RV: If you are registered as an RV then you are legally allowed to live in RV parks.  The same rule above applies here though, a lot of RV parks require you to have a ‘current RV’ manufactured by a certified manufacturer (a lot of tiny house builders are getting licenced to be recognised as ‘certified manufacturers’).   If this is the route you are going and you are having someone else build your tiny home ask them if they are certified.   If you are a DIY it probably isn’t feasible for you to get that certification on your own.

Other Options: The ‘neatly stacked load’ and semi trailers don’t ‘legally’ allow for occupancy no matter where they are.

OK, so you want to live in a tiny house but NOT in a mobile home park or RV park, what are the next options?  ..The ‘Grey Area’…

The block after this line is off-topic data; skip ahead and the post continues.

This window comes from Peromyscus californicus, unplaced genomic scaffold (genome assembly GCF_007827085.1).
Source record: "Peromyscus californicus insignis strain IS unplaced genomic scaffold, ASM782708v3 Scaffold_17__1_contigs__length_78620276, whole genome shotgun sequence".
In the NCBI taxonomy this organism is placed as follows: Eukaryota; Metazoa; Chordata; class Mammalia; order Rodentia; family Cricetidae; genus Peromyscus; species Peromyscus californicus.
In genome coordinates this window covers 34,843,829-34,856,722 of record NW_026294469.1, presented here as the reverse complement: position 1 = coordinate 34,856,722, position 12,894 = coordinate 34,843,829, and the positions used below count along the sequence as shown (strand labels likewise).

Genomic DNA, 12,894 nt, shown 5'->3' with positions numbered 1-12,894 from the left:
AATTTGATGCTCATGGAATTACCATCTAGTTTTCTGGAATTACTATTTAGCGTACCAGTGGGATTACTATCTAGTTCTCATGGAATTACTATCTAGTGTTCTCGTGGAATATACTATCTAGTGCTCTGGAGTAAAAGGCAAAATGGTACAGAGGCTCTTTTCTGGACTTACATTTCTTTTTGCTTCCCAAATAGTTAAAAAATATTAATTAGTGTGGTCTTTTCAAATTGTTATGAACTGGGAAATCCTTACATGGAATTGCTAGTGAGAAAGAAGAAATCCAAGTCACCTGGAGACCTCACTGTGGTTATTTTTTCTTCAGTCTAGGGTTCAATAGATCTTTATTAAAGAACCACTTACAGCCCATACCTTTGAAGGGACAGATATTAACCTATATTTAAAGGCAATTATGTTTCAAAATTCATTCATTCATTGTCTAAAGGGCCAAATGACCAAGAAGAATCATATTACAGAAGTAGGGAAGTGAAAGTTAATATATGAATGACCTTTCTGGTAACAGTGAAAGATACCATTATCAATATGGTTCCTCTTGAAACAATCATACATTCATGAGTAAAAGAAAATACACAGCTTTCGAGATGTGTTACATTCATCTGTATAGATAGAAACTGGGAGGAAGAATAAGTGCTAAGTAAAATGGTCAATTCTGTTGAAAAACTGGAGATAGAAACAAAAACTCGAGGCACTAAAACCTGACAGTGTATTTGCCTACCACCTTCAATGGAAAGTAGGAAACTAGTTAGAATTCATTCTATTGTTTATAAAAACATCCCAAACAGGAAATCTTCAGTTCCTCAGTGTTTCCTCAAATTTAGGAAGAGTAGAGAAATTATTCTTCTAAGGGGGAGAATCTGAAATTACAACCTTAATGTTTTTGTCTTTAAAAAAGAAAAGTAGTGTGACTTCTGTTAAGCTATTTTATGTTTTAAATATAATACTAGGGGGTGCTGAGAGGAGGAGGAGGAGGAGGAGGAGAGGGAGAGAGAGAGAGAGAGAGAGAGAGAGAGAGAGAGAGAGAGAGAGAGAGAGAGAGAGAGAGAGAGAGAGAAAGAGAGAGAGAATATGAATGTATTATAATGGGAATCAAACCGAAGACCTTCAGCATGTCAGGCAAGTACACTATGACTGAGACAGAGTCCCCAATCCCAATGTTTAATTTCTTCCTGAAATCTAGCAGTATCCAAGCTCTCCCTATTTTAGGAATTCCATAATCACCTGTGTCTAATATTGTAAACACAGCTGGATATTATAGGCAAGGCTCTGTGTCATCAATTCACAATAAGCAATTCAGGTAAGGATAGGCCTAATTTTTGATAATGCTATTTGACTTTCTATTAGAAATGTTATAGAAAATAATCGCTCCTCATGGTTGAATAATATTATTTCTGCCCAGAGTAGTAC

Well, you now fall into the ‘grey area’.  You are at risk of being told you can’t live somewhere.  In which case, you may be glad your house has wheels… :) What a good portion of people do is find a location, move there and take the risk that you may be asked to leave.  It does happen… but not that often from what I have heard from others.  In a lot of cases neighbors think it’s cool.  In some, they don’t.  My best advice is, once you find a place, before going through all of the effort of moving your house, knock on doors.  Ask the neighbors if they have any qualms with a tiny house neighbor.   If they do then look for a different place, that is their right.  It is their neighborhood too, and more so because they can’t just move… like you will likely be able to.   It is best to inform everyone PRIOR to getting to invested.  The fact is that most of the laws prohibiting RVs to be lived in full time (most places have time limits on that, here it is 30 days) in zones other than RV parks are only enforced if reported/complained about.  If you’re a good neighbor you will likely have no issues.  Sure there are ways you can get around that… spend the night at a friends house once a month (or however often your time limit is), move forward 10 feet, register as a mobile home rather than an RV etc. but if the neighbors are complaining then it is probably a hostile situation that you don’t want to be in the middle of, you are backing them into a corner and not being a good neighbor = not good for anyone.  The best thing to do is chat with them beforehand to get their feelings on it.  You may be surprised, a lot of people think it’s great!  You’ll never know if you don’t ask though…